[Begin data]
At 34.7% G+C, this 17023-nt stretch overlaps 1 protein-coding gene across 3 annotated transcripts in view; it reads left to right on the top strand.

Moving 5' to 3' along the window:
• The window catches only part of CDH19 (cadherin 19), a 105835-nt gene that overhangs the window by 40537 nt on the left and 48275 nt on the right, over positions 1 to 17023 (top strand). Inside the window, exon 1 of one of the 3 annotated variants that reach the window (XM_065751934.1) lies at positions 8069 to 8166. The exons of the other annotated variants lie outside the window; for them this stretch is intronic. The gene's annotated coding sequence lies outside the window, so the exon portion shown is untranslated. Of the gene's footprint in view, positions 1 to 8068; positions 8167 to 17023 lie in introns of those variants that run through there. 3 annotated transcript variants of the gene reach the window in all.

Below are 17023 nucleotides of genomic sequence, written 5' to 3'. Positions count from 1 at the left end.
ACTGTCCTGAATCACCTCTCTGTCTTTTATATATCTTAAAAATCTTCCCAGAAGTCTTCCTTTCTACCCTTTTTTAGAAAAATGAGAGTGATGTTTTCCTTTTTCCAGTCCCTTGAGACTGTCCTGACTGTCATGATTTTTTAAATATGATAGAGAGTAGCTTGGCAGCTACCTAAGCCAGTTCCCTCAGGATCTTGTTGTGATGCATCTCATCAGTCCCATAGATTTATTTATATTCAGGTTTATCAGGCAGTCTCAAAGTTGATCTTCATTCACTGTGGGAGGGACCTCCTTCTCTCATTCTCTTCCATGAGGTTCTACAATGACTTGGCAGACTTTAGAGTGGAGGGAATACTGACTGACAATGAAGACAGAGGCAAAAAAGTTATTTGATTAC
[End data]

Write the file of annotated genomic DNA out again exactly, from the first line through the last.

At 34.7% G+C, this 17023-nt stretch overlaps 1 protein-coding gene across 3 annotated transcripts in view; it reads left to right on the top strand.

Moving 5' to 3' along the window:
• The window catches only part of CDH19 (cadherin 19), a 105835-nt gene that overhangs the window by 40537 nt on the left and 48275 nt on the right, over positions 1 to 17023 (top strand). Inside the window, exon 1 of one of the 3 annotated variants that reach the window (XM_065751934.1) lies at positions 8069 to 8166. The exons of the other annotated variants lie outside the window; for them this stretch is intronic. The gene's annotated coding sequence lies outside the window, so the exon portion shown is untranslated. Of the gene's footprint in view, positions 1 to 8068; positions 8167 to 17023 lie in introns of those variants that run through there. 3 annotated transcript variants of the gene reach the window in all.

Below are 17023 nucleotides of genomic sequence, written 5' to 3'. Positions count from 1 at the left end.
ACTGTCCTGAATCACCTCTCTGTCTTTTATATATCTTAAAAATCTTCCCAGAAGTCTTCCTTTCTACCCTTTTTTAGAAAAATGAGAGTGATGTTTTCCTTTTTCCAGTCCCTTGAGACTGTCCTGACTGTCATGATTTTTTAAATATGATAGAGAGTAGCTTGGCAGCTACCTAAGCCAGTTCCCTCAGGATCTTGTTGTGATGCATCTCATCAGTCCCATAGATTTATTTATATTCAGGTTTATCAGGCAGTCTCAAAGTTGATCTTCATTCACTGTGGGAGGGACCTCCTTCTCTCATTCTCTTCCATGAGGTTCTACAATGACTTGGCAGACTTTAGAGTGGAGGGAATACTGACTGACAATGAAGACAGAGGCAAAAAAGTTATTTGATTAC